Topeka — Michael Johnston, the president and chief executive officer of the Kansas Turnpike Authority, who was thrust into the middle of a political battle this legislative session over control of the turnpike, announced on Friday he plans to retire from his position.
The announcement came one week after Gov. Sam Brownback signed into law a bill that would make his appointed secretary of transportation the director of operations of the Turnpike Authority, which oversees the 236-mile Kansas Turnpike.
Johnston said the new law was a factor in deciding to retire, but a "fairly minor" one. At age 68, Johnston said he had already been contemplating retirement. Johnston said he notified the turnpike's board and employees Friday that he intended to leave, making his last day June 15.
Brownback and Kansas Department of Transportation Secretary Mike King have maintained that the new law will produce savings through efficiencies. But critics of the legislation called it a power grab by Brownback, a Republican, aimed at forcing out Johnston, who served in the Legislature as a Democrat.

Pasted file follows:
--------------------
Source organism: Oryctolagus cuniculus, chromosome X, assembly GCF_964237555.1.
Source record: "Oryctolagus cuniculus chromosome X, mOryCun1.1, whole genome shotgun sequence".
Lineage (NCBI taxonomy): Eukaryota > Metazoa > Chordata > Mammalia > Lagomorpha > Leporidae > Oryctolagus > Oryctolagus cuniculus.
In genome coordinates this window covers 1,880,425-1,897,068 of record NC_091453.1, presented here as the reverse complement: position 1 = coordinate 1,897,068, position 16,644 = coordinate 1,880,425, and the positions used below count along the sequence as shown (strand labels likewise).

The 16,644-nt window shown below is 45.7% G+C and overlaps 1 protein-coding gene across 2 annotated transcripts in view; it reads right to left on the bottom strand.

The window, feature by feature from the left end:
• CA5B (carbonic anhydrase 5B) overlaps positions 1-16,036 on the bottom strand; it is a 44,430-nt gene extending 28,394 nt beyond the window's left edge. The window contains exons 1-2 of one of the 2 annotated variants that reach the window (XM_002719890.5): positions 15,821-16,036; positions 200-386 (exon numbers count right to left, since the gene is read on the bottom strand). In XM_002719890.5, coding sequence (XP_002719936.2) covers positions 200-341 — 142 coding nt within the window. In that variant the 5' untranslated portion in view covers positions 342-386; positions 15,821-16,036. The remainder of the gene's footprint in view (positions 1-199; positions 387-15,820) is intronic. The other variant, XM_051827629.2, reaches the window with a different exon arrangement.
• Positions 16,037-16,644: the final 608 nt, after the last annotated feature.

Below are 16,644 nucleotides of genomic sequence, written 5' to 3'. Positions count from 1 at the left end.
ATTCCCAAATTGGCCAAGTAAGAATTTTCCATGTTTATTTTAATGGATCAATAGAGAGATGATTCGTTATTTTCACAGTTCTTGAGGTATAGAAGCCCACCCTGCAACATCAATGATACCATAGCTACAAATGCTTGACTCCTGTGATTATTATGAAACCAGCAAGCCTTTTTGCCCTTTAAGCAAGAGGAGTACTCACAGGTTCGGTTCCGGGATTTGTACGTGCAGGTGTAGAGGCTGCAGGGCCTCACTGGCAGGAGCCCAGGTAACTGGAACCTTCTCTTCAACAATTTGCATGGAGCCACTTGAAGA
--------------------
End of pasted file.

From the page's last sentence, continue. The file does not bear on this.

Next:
Some Republicans also argued against the bill, saying the turnpike was efficiently run and should be left alone.
Others feared turnpike revenue would be used to pay for other areas of the state budget, which faces large revenue shortfalls because of tax cuts signed into law by Brownback.
Johnston said he wasn't asked to leave, and he declined to comment on the new law, saying it was a policy decision within the prerogative of the Legislature and governor.
Brownback's office issued a statement that said Brownback and Lt. Gov. Jeff Colyer thanked Johnston "for his many years of service to our great state and to wish him all the best in his retirement."
Johnston joined the KTA in 1995. Prior to that, he served as KDOT secretary from 1991 through 1994. He served in the Legislature for 14 years.